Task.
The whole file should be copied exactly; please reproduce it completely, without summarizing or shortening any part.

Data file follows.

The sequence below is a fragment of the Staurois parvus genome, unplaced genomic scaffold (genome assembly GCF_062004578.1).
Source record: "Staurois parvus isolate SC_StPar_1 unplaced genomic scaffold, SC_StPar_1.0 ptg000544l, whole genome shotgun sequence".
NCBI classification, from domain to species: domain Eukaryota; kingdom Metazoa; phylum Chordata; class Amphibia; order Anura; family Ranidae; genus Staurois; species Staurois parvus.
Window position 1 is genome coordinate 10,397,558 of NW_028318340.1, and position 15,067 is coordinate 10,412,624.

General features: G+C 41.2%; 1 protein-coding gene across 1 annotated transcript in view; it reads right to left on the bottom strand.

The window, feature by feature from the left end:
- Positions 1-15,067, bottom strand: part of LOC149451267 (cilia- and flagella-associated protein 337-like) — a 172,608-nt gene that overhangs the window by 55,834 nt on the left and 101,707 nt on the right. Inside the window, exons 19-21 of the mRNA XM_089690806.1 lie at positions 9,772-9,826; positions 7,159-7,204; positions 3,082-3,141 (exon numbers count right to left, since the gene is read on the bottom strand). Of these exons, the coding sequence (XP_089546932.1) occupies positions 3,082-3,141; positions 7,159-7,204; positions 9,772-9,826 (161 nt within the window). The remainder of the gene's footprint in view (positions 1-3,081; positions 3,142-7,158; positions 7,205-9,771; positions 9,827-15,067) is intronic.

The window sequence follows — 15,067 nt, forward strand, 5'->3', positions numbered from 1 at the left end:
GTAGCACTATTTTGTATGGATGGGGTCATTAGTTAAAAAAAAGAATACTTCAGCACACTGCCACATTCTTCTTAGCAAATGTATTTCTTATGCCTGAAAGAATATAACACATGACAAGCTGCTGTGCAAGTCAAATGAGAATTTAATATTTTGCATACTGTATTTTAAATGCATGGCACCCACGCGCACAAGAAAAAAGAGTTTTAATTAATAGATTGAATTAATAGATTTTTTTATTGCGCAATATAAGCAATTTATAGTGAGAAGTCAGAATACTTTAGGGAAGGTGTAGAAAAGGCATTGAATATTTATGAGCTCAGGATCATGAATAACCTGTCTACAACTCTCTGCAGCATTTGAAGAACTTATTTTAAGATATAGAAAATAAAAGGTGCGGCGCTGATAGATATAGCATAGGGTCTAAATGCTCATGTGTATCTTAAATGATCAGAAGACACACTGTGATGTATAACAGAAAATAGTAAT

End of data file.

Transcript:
The sequence below is a fragment of the Staurois parvus genome, unplaced genomic scaffold (genome assembly GCF_062004578.1).
Source record: "Staurois parvus isolate SC_StPar_1 unplaced genomic scaffold, SC_StPar_1.0 ptg000544l, whole genome shotgun sequence".
NCBI classification, from domain to species: domain Eukaryota; kingdom Metazoa; phylum Chordata; class Amphibia; order Anura; family Ranidae; genus Staurois; species Staurois parvus.
Window position 1 is genome coordinate 10,397,558 of NW_028318340.1, and position 15,067 is coordinate 10,412,624.

General features: G+C 41.2%; 1 protein-coding gene across 1 annotated transcript in view; it reads right to left on the bottom strand.

The window, feature by feature from the left end:
- Positions 1-15,067, bottom strand: part of LOC149451267 (cilia- and flagella-associated protein 337-like) — a 172,608-nt gene that overhangs the window by 55,834 nt on the left and 101,707 nt on the right. Inside the window, exons 19-21 of the mRNA XM_089690806.1 lie at positions 9,772-9,826; positions 7,159-7,204; positions 3,082-3,141 (exon numbers count right to left, since the gene is read on the bottom strand). Of these exons, the coding sequence (XP_089546932.1) occupies positions 3,082-3,141; positions 7,159-7,204; positions 9,772-9,826 (161 nt within the window). The remainder of the gene's footprint in view (positions 1-3,081; positions 3,142-7,158; positions 7,205-9,771; positions 9,827-15,067) is intronic.

The window sequence follows — 15,067 nt, forward strand, 5'->3', positions numbered from 1 at the left end:
GTAGCACTATTTTGTATGGATGGGGTCATTAGTTAAAAAAAAGAATACTTCAGCACACTGCCACATTCTTCTTAGCAAATGTATTTCTTATGCCTGAAAGAATATAACACATGACAAGCTGCTGTGCAAGTCAAATGAGAATTTAATATTTTGCATACTGTATTTTAAATGCATGGCACCCACGCGCACAAGAAAAAAGAGTTTTAATTAATAGATTGAATTAATAGATTTTTTTATTGCGCAATATAAGCAATTTATAGTGAGAAGTCAGAATACTTTAGGGAAGGTGTAGAAAAGGCATTGAATATTTATGAGCTCAGGATCATGAATAACCTGTCTACAACTCTCTGCAGCATTTGAAGAACTTATTTTAAGATATAGAAAATAAAAGGTGCGGCGCTGATAGATATAGCATAGGGTCTAAATGCTCATGTGTATCTTAAATGATCAGAAGACACACTGTGATGTATAACAGAAAATAGTAAT